It should be noted that you cannot see the noise reduction in the flip-out LCD; if you really want to see how much better B PRESS looks you need a good external monitor or even an HDTV hooked up.
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Old October 14th, 2006, 12:20 PM   #8
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I guess what I'm saying is that I believe you when you say that the noise is lower on black press. It should be, but at the expense of engaging black press and what that does do to the grey scale.

I'm not sure what you mean about the appearance of blacks being the same as at HD Norm. The black level itself should stay the same or could adjusted to the same setting with a minor black level adjustment, but black press should lower the areas surround 20 IRE or so ( that's just a guess based on typical black press circuits).

From what I remember when I looked at these on a scope the Gamma setting on black press is based on the SD Norm setting which is higher than that on HD Norm. The main difference between HD & SD Norm seemed to be a lower gamma on HD Norm.

So I would think the difference between Black press & HD Norm is that the former has a higher gamma (midtone) but a lower shadow area.
That would tend to give a more contrasty look without actually losing any detail like crushing blacks would.

Indeed you are be right that this a quieter setting, but I generally prefer a lower gamma with a little more extended shadow area.

Many people I know generally set up D30/D500 type Sony cameras this way ( -6 Gamma & + 5 black stretch) as I find it a more pleasing and "filmlike" look.

Ultimately I'm saying there is no free lunch.
More contrasty look, darker, shadow area, darker blacks = less noise.
More shadow area , gentler grey scale = more noise.

Take your pick - The noise is there either way, either you disguise or you don't. I go for the grey scale I want & just accept the noise as the price of a 1/3" chip.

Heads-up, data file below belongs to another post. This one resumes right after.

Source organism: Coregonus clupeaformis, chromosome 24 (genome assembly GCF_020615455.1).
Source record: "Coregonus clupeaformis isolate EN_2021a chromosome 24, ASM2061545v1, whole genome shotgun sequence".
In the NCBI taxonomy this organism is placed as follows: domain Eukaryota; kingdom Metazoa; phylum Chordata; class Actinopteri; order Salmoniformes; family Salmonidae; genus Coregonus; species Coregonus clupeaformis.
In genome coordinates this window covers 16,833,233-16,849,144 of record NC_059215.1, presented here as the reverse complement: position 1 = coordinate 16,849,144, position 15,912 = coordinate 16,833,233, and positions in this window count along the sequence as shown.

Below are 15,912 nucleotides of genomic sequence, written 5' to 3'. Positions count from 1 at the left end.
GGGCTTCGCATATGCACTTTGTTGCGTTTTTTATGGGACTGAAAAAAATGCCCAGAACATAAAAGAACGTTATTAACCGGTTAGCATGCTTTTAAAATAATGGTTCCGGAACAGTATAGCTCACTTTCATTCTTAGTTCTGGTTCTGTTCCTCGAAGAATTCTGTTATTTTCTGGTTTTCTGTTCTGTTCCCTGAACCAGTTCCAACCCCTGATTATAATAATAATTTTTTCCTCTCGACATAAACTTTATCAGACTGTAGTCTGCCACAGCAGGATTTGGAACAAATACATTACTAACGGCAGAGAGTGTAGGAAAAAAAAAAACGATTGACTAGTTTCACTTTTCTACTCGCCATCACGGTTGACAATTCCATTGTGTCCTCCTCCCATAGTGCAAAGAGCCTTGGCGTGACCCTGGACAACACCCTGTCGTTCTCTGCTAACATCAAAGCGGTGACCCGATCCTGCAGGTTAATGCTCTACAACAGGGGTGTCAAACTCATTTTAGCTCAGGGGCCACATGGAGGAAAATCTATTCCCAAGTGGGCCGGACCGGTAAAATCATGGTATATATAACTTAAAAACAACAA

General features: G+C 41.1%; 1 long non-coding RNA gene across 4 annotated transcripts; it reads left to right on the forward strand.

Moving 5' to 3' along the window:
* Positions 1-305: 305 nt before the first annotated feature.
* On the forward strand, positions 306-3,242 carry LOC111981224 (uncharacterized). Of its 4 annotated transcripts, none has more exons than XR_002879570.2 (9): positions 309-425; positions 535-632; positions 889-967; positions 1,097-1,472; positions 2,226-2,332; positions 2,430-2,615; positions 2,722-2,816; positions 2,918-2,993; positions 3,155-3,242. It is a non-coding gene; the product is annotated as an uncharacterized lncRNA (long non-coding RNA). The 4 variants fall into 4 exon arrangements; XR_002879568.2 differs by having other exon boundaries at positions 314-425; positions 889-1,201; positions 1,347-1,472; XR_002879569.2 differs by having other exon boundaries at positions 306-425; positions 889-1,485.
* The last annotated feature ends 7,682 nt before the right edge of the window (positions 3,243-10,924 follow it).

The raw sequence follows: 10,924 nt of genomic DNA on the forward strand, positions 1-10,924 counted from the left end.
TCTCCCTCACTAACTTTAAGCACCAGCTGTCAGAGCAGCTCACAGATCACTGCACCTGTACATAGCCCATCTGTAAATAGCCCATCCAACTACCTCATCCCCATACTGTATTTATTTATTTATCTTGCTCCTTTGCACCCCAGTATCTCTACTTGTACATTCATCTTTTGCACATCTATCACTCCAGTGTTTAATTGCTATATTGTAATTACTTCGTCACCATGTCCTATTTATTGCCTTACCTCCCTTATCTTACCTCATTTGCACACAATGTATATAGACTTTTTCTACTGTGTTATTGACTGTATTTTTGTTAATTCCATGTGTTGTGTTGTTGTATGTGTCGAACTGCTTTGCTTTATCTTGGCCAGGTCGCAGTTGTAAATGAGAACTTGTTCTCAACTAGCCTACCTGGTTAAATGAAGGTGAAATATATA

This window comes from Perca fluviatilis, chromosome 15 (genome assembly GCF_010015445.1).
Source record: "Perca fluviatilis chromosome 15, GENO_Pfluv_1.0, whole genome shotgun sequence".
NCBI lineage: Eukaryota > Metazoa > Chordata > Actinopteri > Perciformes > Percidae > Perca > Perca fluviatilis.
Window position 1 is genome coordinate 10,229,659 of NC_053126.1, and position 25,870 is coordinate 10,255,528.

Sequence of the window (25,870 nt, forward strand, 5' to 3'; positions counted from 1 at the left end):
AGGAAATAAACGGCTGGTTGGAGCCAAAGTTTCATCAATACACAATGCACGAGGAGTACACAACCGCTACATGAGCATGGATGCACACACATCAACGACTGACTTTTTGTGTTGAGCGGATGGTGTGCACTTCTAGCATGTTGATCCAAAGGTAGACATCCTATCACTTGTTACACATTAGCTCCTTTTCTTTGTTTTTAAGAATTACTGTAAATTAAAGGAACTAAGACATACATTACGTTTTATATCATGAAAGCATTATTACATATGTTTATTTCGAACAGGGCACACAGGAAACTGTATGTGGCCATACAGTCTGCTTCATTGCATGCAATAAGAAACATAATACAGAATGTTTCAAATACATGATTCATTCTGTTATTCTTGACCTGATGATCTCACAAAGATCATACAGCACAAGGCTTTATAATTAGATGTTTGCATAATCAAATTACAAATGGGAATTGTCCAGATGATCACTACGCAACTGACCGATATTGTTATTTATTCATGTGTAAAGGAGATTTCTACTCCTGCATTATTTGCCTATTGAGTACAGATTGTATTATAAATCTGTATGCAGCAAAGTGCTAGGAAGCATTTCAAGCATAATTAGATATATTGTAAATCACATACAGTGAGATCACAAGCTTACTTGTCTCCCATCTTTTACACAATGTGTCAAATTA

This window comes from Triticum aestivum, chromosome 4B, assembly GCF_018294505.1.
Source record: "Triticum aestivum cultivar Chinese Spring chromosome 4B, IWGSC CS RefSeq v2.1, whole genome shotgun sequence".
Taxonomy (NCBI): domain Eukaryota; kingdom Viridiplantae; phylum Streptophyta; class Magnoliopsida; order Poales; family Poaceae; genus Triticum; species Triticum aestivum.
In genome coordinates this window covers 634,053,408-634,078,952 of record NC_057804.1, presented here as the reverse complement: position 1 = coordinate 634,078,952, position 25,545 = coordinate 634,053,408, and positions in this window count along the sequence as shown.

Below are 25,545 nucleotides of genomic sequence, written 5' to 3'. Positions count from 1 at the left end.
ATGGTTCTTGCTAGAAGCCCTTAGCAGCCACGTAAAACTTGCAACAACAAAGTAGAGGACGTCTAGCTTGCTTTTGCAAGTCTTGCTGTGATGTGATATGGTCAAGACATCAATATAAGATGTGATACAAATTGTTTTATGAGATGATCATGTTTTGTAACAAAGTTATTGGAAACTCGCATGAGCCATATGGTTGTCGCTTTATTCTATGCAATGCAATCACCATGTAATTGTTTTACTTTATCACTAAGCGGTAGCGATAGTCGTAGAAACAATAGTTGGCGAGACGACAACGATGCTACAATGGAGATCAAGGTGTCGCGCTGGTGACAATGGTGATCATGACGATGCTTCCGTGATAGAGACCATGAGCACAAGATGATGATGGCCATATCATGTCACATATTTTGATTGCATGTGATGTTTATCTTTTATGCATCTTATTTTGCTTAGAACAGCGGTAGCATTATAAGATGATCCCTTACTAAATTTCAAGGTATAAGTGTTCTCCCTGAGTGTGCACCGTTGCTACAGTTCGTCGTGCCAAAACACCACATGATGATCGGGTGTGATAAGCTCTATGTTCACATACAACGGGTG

If you prefer a snappier grey scale you are in luck with noise and the Blackpress may be a great solution.
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Old October 14th, 2006, 12:26 PM   #9
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Crushing the blacks will generally reduce noise but, as noted by others, this is at the expense of losing most the details in dark areas. You can do the same thing by turning down the master pedestal as well.


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Old October 15th, 2006, 10:02 AM   #10
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Where is that setting ASH?
The master pedestal? Also how you been? What are you shooting these days?
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Old October 15th, 2006, 06:44 PM   #11
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I shoot a lot of everything. Always have a couple big projects, couple pet projects and the freelance stuff. The master pedestal adjusment is in the setup menu of the HVX. I generally shoot with it at -5 on the HVX. When you shoot a bigger format like Varicam, you can adjust the pedestal for the various colors as well. I learned to combat noise from using the SDX and Vari so much. The SDX rarely has noise but the Vari can get pretty nasty if you push it too hard. Like with anything, there are ways to minimize it. The HVX is no different.